We entered the gates of San Jorge's school and found ourselves face to face with the lime green colored buildings and the masses of playing children. The kids seemed very excited to see us, and they all wanted to have their pictures taken. After I clicked my camera, they clamored to see their faces on the display.
Julio showed us where the playground was going to be built. At that point, it was a dusty lot next to one of the school buildings with a pile of logs on the side. I know now it is already a working playground with lots of fun equipment, thanks to Amber and Ryan, Mayan Families donors. Amazing how much can change in just a few weeks or less!
The main impression I got from seeing the school was how happy these kids were. I couldn't help but be buoyed up by their joy. Despite the surroundings that I'm sure most everyone I know in the US would consider abject poverty, these were the happiest people I had seen in years, maybe ever, certainly never in New York. You never see large groups of happy people. It made me realize how sad it can be to be caught up in our very important lives in the States. I walk on Fifth Avenue every work day, but I never get the sense of fulfillment and happiness as I did that day in Guatemala.
However, I don't want to oversimplify this. On our way out of town, I saw some children outside of homes, and I remembered that not every child attends school. And even those who do attend do not always have food to eat, or they may have an abusive parent. I believe there is a happiness that is native to a life that is rich with simple pleasures, and there is a happiness that comes when hope is introduced, as with the Mayan Families projects. While we saw happiness, there was also pain and sadness that we did not see. Although the happiness made me feel so good, I cannot forget what else is out there.
We left the school and the kids, and walked back down towards the square.
On the way, we passed a classroom that houses the overflow from the school. San Jorge's facilities eventually will be built up further, so the students who are currently in the satellite classroom will be with the rest of the school. However, at least there are some creature comforts now. Mayan Families has built restrooms nearby – designated "Adan y Eva", or Adam for the boys and Eve for the girls!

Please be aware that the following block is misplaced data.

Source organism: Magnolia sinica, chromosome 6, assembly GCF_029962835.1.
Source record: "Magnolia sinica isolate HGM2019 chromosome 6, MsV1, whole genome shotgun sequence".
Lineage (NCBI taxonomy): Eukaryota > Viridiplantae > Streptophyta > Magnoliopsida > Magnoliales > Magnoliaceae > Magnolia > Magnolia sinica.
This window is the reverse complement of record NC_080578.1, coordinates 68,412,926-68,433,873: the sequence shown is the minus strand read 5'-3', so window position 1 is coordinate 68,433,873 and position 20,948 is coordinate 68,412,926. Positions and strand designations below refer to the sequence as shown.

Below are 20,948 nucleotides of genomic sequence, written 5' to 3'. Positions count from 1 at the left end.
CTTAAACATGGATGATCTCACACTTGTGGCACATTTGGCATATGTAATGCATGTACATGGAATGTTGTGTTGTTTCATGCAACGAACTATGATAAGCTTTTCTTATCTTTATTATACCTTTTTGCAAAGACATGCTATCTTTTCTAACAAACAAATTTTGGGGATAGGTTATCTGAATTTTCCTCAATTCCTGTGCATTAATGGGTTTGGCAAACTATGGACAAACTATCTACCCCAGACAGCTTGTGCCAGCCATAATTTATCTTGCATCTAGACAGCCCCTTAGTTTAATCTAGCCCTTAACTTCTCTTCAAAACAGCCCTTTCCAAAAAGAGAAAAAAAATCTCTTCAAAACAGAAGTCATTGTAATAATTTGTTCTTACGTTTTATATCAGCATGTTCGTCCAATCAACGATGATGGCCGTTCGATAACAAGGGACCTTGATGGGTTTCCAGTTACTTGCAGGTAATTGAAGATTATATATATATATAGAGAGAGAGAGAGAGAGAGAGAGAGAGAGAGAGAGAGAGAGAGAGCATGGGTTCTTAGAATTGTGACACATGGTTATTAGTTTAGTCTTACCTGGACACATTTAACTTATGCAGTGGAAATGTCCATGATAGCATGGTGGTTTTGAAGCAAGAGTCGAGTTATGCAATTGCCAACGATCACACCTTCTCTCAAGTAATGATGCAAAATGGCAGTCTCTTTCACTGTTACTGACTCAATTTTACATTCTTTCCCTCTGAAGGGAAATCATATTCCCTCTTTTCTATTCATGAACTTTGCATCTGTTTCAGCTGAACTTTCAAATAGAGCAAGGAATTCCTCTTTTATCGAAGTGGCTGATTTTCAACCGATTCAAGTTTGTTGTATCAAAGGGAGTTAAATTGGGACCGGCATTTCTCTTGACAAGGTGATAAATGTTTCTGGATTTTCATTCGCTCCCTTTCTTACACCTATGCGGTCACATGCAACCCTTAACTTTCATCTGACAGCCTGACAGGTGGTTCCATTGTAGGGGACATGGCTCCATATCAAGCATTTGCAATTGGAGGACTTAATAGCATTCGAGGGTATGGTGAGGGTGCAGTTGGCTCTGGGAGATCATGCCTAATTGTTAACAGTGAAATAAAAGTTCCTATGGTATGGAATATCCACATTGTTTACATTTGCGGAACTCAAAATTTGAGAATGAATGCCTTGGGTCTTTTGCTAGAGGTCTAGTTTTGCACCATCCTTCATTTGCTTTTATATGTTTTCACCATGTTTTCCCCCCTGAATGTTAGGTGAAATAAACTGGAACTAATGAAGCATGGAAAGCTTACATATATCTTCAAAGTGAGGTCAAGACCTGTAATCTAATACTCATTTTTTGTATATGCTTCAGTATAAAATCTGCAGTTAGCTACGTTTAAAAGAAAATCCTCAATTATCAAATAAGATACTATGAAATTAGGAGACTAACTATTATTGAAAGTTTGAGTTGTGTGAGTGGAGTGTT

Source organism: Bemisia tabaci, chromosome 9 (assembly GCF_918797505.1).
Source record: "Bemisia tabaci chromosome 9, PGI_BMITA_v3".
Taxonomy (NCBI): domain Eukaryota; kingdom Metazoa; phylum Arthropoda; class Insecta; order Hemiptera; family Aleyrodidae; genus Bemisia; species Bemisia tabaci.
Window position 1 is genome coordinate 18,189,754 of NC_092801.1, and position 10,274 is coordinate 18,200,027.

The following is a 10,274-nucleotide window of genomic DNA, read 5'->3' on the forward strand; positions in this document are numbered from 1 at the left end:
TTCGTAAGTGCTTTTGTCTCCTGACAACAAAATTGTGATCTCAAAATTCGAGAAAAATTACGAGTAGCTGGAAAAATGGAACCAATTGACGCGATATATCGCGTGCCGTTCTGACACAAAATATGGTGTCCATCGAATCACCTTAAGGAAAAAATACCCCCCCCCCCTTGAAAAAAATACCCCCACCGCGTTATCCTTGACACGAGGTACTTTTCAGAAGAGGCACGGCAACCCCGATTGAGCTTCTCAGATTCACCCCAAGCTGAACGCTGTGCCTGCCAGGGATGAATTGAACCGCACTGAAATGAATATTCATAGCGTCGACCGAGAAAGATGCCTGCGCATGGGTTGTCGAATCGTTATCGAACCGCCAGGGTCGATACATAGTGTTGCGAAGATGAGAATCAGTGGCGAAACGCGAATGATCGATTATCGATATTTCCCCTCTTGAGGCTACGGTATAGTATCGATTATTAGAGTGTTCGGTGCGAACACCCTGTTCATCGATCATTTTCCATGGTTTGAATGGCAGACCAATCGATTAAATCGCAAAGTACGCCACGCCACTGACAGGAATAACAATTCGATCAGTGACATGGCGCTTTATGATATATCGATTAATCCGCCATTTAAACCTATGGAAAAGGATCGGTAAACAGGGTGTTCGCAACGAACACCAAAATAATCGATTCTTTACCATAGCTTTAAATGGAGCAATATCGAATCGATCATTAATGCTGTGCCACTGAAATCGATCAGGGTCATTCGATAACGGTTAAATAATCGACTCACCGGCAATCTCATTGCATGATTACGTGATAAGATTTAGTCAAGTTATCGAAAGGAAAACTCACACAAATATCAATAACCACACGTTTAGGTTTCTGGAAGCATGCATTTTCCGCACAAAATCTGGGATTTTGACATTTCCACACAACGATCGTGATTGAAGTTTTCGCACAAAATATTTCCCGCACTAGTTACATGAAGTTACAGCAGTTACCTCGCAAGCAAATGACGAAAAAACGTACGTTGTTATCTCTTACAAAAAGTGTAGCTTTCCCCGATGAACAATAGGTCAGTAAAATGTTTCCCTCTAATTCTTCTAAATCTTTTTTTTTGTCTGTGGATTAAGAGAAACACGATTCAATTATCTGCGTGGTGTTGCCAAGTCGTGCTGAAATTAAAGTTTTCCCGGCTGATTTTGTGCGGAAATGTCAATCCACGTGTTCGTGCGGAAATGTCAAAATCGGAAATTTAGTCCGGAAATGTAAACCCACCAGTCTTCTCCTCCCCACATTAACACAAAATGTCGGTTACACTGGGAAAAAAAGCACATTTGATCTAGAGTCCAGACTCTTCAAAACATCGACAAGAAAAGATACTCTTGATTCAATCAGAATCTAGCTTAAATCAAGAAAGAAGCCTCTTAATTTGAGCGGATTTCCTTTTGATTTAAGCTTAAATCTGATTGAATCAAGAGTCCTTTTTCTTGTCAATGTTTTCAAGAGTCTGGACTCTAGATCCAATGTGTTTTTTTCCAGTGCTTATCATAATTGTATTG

When we got back to the square, the women were still busy with unloading the truck, and the square itself had turned into a gym class for teams of children.
The kids were doing some challenge with cones and soccer balls, and it conjured up memories for me of elementary school.
Then all of the sudden, it seemed like almost all the women in town were there, and they were lined up to sign a notebook on the hood of a pickup truck. I'm not sure what that was all about, but perhaps someone in Mayan Families can enlighten me. Once again, it was the parade of colors and textures of clothing before our eyes.
To the side, an older man came up to Michael and started asking him for money. Julio said he was borracho or drunk and shooed him away. That was the only instance of a drunk we saw on our trip that morning, but you wonder how many are hiding away in the shadows.
It also got me thinking to what happens when the children grow up. I thought of the happy grade school kids we saw and then wondered what their lives would be like once you fast forwarded a few years. What sorts of gender roles are they subconsciously learning right now that will assert themselves as they enter their teenage years and beyond?
There was a lot to think of after this stop. While I had been overwhelmed by beauty in Tierra Linda, I started to see more of reality in the dusty streets of San Jorge. I was ready to go the Mayan Families headquarters and meet Sharon, so I could start putting together the pieces of what is going on in this part of Guatemala and how Mayan Families is making a difference.
We left San Jorge and set off toward Panajachel. Once again, we stopped at the Mirador to look down on Lake Atitlan and see the tiny boats making their epic journeys between the volcanoes.